Yesterday afternoon 15,004 booing idiots in Winnipeg got an idea of what they can expect for the next decade from their toughest opponent and newest rivals from #CONFERENCEIII and they likely left the arena with a sick feeling in the pit of their stomach. It can’t be comforting to know that the Jets have to face this Blackhawks team six times a year for the foreseeable future. Oh well.
The Blackhawks came out looking rusty after a three day layoff and the Jets actually led this game for a five minute span after Tobias Enstrom opened the scoring with help from a nifty screen by former Blackhawk Michael Frolik. Corey Crawford protested that Frolik interfered with him – but the officials decided the goal would stand after a short discussion. It didn’t really matter though, because Niklas Hjalmarsson tied the game just a few minutes later with a heavy one-timer after Marcus Kruger’s first career face-off victory. The game was tied at one when the first period ended.
Any fears that the Hawks would have a fight on their hands during the first of the back-to-back dissipated when Brandon Bollig, Patrick Sharp and Nick Leddy struck three times in the opening six mintues of the second period. Ondrej Pavelec was pulled and the Jets really never mounted any serious rally. To be blunt, the final thirty five minutes of the game were boring as hell with the exception of a missed Patrick Kane penalty shot.
Ben Smith tallied the lone goal in the lifeless third period which was played only because the rules said it had to be.
All things considered, we’ll take the 5-1 beating.
STARZ TIME! LISTEN UP:
* Nobody has been more dismissive of Bollig over the last year or so than I. That being said, I’d be not to tip my hat to him today. Bollig had the first multiple point game of his career and the wrist shot he unleashed on his goal was spectacular. Over the past few weeks, Joel Quenneville has trusted Bollig on the PK and notably gave him his regular shift with under two minutes to go in the Ottawa game on Tuesday night. Bollig’s carved out a spot for himself on this roster.
* Speaking of Q, earlier this week he was gushing about how well he thought Jeremy Morin had been playing. So why did Morin only get two shifts duirng the first period? Did I miss something in the Ottawa game on Tuesday night? Regardless, Morin got out of the doghouse a bit in the final two periods and didn’t look out of place at all. I don’t get it.
* If you were listening to Pat Foley call Sharp’s breakaway goal you’d think Sharp merely slipped the puck in to an empty net. If you saw the play, you’d know Sharp turned Ondrej Pavelec inside out to create that empty net. Absolutely disgusting move by Sharp. Don’t get me wrong, I love Foley – but he didn’t have his best stuff yesturday.
* I’ll take Nick Leddy teeing up bombs from left point all the live-long fuckin’ day. Keep ‘em coming.
* Crawford settled down and played a real strong game after getting theatrical with the official following the first Winnipeg goal. I didn’t think Frolik interfered with him. Whatever.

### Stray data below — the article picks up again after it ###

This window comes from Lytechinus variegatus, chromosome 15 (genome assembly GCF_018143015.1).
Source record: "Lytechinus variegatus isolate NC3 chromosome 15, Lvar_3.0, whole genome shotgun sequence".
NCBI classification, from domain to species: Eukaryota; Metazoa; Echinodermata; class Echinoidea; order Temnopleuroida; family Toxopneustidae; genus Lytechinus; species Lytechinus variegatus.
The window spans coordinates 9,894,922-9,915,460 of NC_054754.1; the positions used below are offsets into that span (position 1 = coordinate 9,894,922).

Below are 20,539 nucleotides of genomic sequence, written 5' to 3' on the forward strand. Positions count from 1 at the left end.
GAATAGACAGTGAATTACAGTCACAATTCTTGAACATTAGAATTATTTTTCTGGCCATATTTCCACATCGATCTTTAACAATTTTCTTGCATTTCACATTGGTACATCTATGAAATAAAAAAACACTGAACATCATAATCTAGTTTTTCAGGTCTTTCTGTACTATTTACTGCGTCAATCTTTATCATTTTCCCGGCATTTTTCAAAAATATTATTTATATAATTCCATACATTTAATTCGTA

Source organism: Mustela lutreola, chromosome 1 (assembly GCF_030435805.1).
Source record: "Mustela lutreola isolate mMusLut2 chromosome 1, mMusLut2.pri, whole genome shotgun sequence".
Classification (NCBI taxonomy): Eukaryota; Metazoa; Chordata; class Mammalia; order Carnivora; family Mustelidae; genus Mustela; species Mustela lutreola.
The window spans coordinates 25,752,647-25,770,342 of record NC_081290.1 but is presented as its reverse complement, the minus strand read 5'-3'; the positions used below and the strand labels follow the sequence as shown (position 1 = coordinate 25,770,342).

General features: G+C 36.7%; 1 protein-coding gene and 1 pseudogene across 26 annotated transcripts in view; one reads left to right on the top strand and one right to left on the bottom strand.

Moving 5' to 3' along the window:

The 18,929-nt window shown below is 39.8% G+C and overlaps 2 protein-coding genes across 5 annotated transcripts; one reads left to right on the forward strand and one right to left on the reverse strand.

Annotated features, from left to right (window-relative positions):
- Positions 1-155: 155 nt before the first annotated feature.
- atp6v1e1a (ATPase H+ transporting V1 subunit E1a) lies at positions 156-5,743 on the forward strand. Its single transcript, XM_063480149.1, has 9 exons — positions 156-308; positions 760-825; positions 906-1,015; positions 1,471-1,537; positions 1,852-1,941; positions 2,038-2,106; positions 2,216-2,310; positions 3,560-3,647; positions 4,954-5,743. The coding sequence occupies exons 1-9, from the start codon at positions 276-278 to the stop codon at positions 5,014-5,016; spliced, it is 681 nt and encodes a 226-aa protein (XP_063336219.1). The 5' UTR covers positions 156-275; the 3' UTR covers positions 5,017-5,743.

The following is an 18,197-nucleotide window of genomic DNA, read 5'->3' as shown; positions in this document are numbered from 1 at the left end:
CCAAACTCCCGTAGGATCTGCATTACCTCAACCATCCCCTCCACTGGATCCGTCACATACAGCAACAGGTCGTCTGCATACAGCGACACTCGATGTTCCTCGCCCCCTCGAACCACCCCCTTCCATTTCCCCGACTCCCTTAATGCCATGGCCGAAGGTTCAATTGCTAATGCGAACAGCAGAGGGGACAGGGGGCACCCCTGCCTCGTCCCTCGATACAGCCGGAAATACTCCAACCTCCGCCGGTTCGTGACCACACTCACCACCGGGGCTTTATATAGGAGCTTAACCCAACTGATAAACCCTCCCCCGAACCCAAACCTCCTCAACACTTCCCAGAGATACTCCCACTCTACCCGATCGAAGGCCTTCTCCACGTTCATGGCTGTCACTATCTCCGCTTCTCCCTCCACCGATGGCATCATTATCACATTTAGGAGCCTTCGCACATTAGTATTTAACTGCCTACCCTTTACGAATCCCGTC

* Kane very nearly claimed the shiny new donkey offered by Mr. Burns as a reward for the head of Colonel Montoya. Damn crossbar.
* Jets fans didn’t endear themselves at all today to Chicago hockey fans. They booed Patrick Kane. They booed Corey Crawford. They booed Corey Crawford when he was hurt. They booed Jonathan Toews. By the end of the game, you guessed it, they were booing the Jets. Odd bunch up there in Winnipeg.
* Really sit back and enjoy the Calgary game this evening because you know the Bears/Packers game tomorrow night is going to be like pulling teeth. Ugh.
I was supposed to recap the Hawks/Sens game but real life got in the way. However, the main talking point has been the performance (or lack of same) of a certain bibulous backup. Such ineptitude can really only be expressed through the medium of verse and, considering its Halloween and all… I give you
Those of you who play Fantasy Hockey may be familiar with this feeling: when a player that you have high, high hopes of, a player that’s slipped under other’s radar, falls to you in the Draft and you rub your hands with glee; thinking about how smart you are, about how your secret weapon is going to propel you to glory and then… pfffft… not a disaster but nothing special either. Know that feeling? Do I?
After a harrowing 5-3 loss to Minnesota at the UC on Saturday, the Hawks headed for the Twin Cities for a second go-round with one of the hottest teams in the league. The first game was one where it felt that every single rub of the green went against Chicago, coupled with a goalie standing on his head. Tonight it was very much the reverse.
I planned to do Boxing tonight, but I ended up having to watch the game at work and couldn’t get around to it. Plus, there are some things to talk about that can’t be done through Boxing. I will do it after Thursday’s game against the ‘Ning. I think. I hope.